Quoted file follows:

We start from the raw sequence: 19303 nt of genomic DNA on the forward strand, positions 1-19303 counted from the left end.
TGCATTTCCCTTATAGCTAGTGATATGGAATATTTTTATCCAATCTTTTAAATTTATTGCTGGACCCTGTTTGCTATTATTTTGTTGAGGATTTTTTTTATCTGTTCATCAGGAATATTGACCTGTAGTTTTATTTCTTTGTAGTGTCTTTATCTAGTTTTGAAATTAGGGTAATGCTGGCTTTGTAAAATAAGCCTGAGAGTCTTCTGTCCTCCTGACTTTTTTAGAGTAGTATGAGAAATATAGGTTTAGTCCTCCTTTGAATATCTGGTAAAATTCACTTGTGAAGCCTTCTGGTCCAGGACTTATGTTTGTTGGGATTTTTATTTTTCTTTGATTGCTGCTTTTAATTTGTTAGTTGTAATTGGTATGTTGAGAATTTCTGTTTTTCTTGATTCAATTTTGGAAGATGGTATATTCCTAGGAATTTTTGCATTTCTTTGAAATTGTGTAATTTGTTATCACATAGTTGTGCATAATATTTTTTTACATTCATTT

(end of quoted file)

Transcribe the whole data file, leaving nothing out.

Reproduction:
We start from the raw sequence: 19303 nt of genomic DNA on the forward strand, positions 1-19303 counted from the left end.
TGCATTTCCCTTATAGCTAGTGATATGGAATATTTTTATCCAATCTTTTAAATTTATTGCTGGACCCTGTTTGCTATTATTTTGTTGAGGATTTTTTTTATCTGTTCATCAGGAATATTGACCTGTAGTTTTATTTCTTTGTAGTGTCTTTATCTAGTTTTGAAATTAGGGTAATGCTGGCTTTGTAAAATAAGCCTGAGAGTCTTCTGTCCTCCTGACTTTTTTAGAGTAGTATGAGAAATATAGGTTTAGTCCTCCTTTGAATATCTGGTAAAATTCACTTGTGAAGCCTTCTGGTCCAGGACTTATGTTTGTTGGGATTTTTATTTTTCTTTGATTGCTGCTTTTAATTTGTTAGTTGTAATTGGTATGTTGAGAATTTCTGTTTTTCTTGATTCAATTTTGGAAGATGGTATATTCCTAGGAATTTTTGCATTTCTTTGAAATTGTGTAATTTGTTATCACATAGTTGTGCATAATATTTTTTTACATTCATTT